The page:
University of Algarve, Portugal
At the age of 26, Ana Grenha has concluded her PhD in Pharmaceutical Technology in 2007, at the University of Santiago de Compostela (Spain). Since 2007, she is Assistant Professor in Pharmaceutics at the University of Algarve and Group Leader at the Centre for Molecular and Structural Biomedicine in the same University. Her research is focused on bioencapsulation strategies, namely on the development of natural polymeric nanoparticles for systemic delivery of protein-based drugs through mucosal routes, such as the pulmonary, nasal and oral. Ana Grenha has published more than 25 papers/book chapters in reputed journals and is a Section Editor in an International Journal. In addition, she has integrated the organizing committee of scientific meetings, further being supervisor of Master and PhD students.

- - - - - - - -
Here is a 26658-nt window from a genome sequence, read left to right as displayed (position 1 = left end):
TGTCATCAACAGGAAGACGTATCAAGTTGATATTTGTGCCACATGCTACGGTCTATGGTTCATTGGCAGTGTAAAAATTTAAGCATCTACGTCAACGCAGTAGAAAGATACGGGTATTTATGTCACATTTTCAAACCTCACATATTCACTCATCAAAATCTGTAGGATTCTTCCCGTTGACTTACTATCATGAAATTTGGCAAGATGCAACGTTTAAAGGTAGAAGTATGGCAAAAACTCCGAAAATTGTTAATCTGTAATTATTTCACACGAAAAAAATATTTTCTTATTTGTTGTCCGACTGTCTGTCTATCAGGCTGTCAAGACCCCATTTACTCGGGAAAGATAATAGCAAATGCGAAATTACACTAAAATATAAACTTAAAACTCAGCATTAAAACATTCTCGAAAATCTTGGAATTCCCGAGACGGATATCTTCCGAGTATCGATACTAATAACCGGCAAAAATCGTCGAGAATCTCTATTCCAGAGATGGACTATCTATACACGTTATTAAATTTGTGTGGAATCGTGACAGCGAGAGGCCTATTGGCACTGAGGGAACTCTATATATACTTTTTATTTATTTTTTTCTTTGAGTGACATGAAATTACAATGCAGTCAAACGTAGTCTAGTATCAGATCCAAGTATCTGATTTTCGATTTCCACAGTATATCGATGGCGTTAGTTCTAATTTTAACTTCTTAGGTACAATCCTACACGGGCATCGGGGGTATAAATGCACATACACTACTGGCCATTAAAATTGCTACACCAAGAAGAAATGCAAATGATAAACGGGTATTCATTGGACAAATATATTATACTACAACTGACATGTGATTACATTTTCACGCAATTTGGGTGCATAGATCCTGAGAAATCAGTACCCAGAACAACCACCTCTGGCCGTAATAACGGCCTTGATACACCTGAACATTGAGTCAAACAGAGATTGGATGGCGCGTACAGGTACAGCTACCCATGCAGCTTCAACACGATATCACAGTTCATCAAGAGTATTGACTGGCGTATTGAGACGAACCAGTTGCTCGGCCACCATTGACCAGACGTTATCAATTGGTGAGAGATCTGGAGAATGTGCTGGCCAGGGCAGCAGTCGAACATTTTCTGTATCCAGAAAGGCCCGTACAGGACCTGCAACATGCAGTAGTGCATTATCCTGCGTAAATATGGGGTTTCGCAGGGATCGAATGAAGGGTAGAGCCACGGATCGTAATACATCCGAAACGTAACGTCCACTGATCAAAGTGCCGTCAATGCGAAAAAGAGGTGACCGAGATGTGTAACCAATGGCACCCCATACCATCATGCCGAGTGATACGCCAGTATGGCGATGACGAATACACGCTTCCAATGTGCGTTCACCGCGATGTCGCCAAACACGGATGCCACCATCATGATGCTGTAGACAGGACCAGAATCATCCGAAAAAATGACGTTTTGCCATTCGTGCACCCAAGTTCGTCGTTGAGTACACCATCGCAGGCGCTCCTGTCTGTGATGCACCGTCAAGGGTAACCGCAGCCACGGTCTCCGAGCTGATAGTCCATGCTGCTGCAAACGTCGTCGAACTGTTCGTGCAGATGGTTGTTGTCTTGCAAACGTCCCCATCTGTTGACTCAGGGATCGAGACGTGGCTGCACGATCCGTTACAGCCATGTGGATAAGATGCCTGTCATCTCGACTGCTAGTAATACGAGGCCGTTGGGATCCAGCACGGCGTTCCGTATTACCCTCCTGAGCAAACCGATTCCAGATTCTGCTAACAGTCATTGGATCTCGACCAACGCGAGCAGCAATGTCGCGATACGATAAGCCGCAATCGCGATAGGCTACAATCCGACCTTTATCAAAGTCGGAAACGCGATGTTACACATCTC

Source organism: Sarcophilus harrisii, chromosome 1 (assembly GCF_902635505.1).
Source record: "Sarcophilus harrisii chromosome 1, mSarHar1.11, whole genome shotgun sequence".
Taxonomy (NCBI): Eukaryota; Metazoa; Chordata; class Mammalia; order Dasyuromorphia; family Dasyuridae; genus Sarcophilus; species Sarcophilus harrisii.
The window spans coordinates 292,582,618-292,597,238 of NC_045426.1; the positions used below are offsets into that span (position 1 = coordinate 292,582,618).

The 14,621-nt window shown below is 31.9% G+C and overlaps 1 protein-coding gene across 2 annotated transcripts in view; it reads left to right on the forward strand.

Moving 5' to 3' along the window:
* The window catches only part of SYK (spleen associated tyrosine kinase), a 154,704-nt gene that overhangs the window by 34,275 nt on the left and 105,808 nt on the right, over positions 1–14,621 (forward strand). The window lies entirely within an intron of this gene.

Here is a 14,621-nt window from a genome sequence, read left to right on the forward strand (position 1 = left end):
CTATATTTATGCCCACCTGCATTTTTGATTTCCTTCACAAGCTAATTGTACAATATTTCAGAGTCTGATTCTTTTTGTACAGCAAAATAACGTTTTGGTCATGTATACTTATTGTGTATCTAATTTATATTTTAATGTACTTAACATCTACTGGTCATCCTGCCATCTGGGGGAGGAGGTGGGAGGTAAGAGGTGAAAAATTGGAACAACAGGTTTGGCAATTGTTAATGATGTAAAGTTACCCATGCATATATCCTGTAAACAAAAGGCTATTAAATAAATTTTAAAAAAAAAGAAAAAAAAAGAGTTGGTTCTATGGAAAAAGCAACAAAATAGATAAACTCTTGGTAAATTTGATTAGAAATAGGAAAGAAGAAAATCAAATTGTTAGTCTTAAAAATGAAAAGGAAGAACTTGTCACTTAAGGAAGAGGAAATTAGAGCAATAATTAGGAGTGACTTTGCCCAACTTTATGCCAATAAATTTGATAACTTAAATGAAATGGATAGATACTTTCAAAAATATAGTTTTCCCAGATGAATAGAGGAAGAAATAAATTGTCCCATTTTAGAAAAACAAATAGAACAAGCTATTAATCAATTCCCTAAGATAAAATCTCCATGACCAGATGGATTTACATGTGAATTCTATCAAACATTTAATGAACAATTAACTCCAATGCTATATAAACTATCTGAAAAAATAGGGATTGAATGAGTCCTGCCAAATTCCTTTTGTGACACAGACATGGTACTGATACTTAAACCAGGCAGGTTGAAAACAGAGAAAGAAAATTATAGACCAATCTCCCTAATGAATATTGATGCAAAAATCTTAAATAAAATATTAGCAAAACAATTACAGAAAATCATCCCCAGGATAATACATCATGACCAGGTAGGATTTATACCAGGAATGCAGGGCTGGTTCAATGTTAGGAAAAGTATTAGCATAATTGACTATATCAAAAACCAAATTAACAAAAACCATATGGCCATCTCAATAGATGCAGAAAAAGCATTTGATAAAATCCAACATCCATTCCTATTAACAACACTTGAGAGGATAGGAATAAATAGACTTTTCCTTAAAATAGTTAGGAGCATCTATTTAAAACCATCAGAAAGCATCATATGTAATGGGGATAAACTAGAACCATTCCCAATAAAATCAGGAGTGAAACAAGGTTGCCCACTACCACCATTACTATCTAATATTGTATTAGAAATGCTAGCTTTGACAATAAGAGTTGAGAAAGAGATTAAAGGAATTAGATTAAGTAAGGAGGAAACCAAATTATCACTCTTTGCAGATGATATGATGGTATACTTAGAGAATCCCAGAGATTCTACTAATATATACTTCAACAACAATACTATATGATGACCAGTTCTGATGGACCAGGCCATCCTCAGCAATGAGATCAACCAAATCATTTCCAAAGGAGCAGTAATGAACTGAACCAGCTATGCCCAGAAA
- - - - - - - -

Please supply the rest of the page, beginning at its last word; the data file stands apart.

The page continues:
Systemic mucosal delivery of protein-based drugs represents a great challenge that has been addressed by the development of efficacious drug delivery carriers. Nanoparticles have been considered promising tools in this context, due to their high surface-to-volume ratio, which permits high loadings, and the capacity to improve mucosal contact, while providing the protection of the encapsulated bioactive materials from in vivo degradation. Polysaccharides have shown to be particularly suited for the preparation of these carriers, offering advantages that include high flexibility and the fact that they comply more easily with the mandatory requisites of biocompatibility, biodegradability and non-toxicity. In fact, in many cases polysaccharides are Generally Recognised as Safe (GRAS) materials. In this talk, several polysaccharide-based nanocarrier formulations will be presented that provide suitable physicochemical characteristics for mucosal administration and high protein loadings, while evidencing biocompatibility in mucosal cell lines. Tested polysaccharides include chitosan, carrageenan, pullulan, fucoidan and locust bean gum. The selected methodology for nanoparticle preparation is polyelectrolyte complexation, a mild technique that avoids using aggressive preparation conditions like organic solvents or high shear forces. Whenever necessary, polysaccharides underwent chemical modifications (amination, sulfonation, carboxylation, phosphorylation) to provide charged derivatives of the referred materials. Funding from the Portuguese Foundation for Science and Technology (PTDC/SAUFCF/ 100291/2008), QREN I&DT Co-Promoção (13380 – MICALA) and IBB/CBME, LA is acknowledged.